Working with Non-Traditional Information Vendors

The following piece by Jacob Sayward of Fordham University School of Law was originally published in the May 2012 CRIV Sheet (v. 34, No 3):

Like many librarians, I spend much of my workday dealing with “traditional” information vendors. For law librarians, these traditional information vendors will include West, LexisNexis, Wolters Kluwer, and their affiliates and subsidiaries. They will also include the smaller, independent legal publishers still out there, the non-legal publishers from whom my library buys materials, and the providers of electronic databases and journals to which my library subscribes. These interactions still offer plenty of surprises on a regular basis, but by now there is at least an established playbook for my relations with all of them, thanks to the wisdom and experience of thousands of my librarian colleagues. Getting the most out of my relationship with non-traditional information vendors is often more difficult.

 It is not the most precise definition, but by non-traditional information vendors I essentially mean the providers of services that improve our collection’s maintenance and access (as opposed to the providers of our collection’s actual materials). Cassidy Cataloging Services provides my library with MARC records for a wide variety of holdings. Innovative Interfaces is behind our Integrated Library System. Our A-to-Z Journal List is hosted by and administered through Serials Solutions, and as the administrator of my library’s A-to-Z Journal List for the last four years I have gained quite a bit of experience in working with Serials Solutions.

 An A-to-Z Journal List is a website that serves as a library’s portal to its online journals. These journal lists tend to have more simple interfaces (compared to comprehensive catalogs, at least), and they are most effective when they convey the basic information a patron or user wants to immediately know about a particular online journal. Does the library subscribe to this journal in some format?  What are its coverage dates?  Through what database is the access?  Which patrons or users have access?  Within the law library world these journal lists are, with few exceptions, the provenance of academic law libraries. One of the biggest causes of frustration regarding the administration of our journal list is the fact that such a smaller subset of my colleagues have experience (or even interest) in the problems involved. In fact, the companies behind these journal lists seem to design them with larger university libraries in mind, so even within the context of academic law libraries I know we are, at best, a secondarily targeted customer base.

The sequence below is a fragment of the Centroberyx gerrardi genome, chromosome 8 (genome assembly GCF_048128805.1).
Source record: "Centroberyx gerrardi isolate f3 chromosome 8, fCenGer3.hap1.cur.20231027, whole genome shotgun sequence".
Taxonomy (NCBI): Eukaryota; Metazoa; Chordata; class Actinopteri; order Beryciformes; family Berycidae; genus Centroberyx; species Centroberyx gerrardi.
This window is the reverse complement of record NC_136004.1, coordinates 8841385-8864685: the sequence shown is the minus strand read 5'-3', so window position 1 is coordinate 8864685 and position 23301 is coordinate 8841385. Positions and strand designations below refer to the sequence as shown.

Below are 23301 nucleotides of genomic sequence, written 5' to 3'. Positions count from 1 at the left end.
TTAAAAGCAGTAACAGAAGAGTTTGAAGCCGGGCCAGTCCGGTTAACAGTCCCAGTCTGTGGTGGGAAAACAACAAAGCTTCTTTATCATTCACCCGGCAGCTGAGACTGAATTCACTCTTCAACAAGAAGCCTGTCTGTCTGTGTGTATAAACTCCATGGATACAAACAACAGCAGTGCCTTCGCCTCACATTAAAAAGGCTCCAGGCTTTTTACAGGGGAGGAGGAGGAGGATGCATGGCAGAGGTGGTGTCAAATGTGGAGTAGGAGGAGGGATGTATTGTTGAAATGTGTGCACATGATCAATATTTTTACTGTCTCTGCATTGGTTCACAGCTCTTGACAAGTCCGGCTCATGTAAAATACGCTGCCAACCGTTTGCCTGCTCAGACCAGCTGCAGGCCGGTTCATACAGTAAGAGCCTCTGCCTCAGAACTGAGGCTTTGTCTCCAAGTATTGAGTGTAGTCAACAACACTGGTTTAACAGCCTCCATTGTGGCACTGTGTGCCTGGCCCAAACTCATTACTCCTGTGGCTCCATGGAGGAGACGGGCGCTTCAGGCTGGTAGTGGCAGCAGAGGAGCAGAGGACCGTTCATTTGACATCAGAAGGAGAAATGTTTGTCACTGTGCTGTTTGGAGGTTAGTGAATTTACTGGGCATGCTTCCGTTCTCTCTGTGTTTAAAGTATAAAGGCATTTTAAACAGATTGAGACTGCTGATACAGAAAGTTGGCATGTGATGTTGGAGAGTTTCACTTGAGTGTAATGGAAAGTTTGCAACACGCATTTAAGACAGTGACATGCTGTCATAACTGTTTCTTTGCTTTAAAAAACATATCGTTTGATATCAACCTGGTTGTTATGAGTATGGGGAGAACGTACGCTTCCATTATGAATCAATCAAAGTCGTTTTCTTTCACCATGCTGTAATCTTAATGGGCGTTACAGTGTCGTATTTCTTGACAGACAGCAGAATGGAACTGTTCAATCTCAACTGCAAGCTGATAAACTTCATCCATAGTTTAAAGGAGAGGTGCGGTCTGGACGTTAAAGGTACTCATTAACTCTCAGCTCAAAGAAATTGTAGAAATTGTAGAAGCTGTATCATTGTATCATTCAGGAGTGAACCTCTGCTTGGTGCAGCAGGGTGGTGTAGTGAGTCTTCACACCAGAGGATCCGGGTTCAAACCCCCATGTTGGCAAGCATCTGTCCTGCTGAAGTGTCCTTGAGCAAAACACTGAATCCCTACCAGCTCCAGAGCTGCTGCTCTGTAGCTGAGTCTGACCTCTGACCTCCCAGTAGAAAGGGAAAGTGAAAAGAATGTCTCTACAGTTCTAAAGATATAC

Problems with non-traditional information vendors often arise when their products necessarily interact with the publications of more traditional vendors. This is what they are designed to do, of course, but the intersection may lead to some poor customer service experiences. Anyone who has ever called a computer technical support line about hardware problems only to be told the problem is with the software (and then vice versa) may be familiar with the experience. I worked with Serials Solutions to create some new access for journals on law schools’ LexisNexis subscriptions, and the entire process took over two years. One company was always complaining that the other would not supply the necessary information, so I ended up having to get most of the required information and format it myself.

My experiences working with Serials Solutions have taught me a few things about working with non-traditional information vendors. The same patience and persistence that help in so many other matters (including our relations with traditional information vendors) are important. Non-traditional information vendors may also be less experienced with or invested in their law library customers, so it sometimes takes extra effort to get them to take notice or understand our issues.

At the same time, some non-traditional information vendors make up for some of these “inherent” problems by deciding they will be the ones to go the extra mile. Innovative Interfaces, perhaps owing to its long history with law libraries, has one of the largest footprints at AALL’s Annual Meeting. Serials Solutions, in contrast, stopped attending our Annual Meeting several years ago.

If AALL’s members are not considering CRIV as a potential source of help for non-traditional information vendors in the same way that they consider it for more traditional information vendors, then that should change as well. The problem could be that they simply do not believe CRIV’s mandate covers their problems, or it could be that they do not make the connection to CRIV because they are unused to seeing CRIV cover these issues. If members consult CRIV or AALL’s Vendor Liaison more often on these topics, then the value they receive from CRIV and AALL’s Vendor Liaison will grow. Similarly, law librarians can try alternative avenues like the new Library Consumer Advocacy Caucus or for help with non-traditional information vendors. The best course of action with a non-traditional information vendor like Serials Solutions might be to look at some of the success librarians have had organizing amongst themselves. There have been countless times I have wished that Serials Solutions had its own equivalent of the Innovative Law Users Group, so I would had easier access to all the other librarians who could share their Serials Solutions experiences and how they were able to solve problems with the company. As different as our relationships with non-traditional information vendors may be from our relationships with their more traditional counterparts, the best solutions to our problems with many of them will come from the same place: collaboration with our librarian colleagues.



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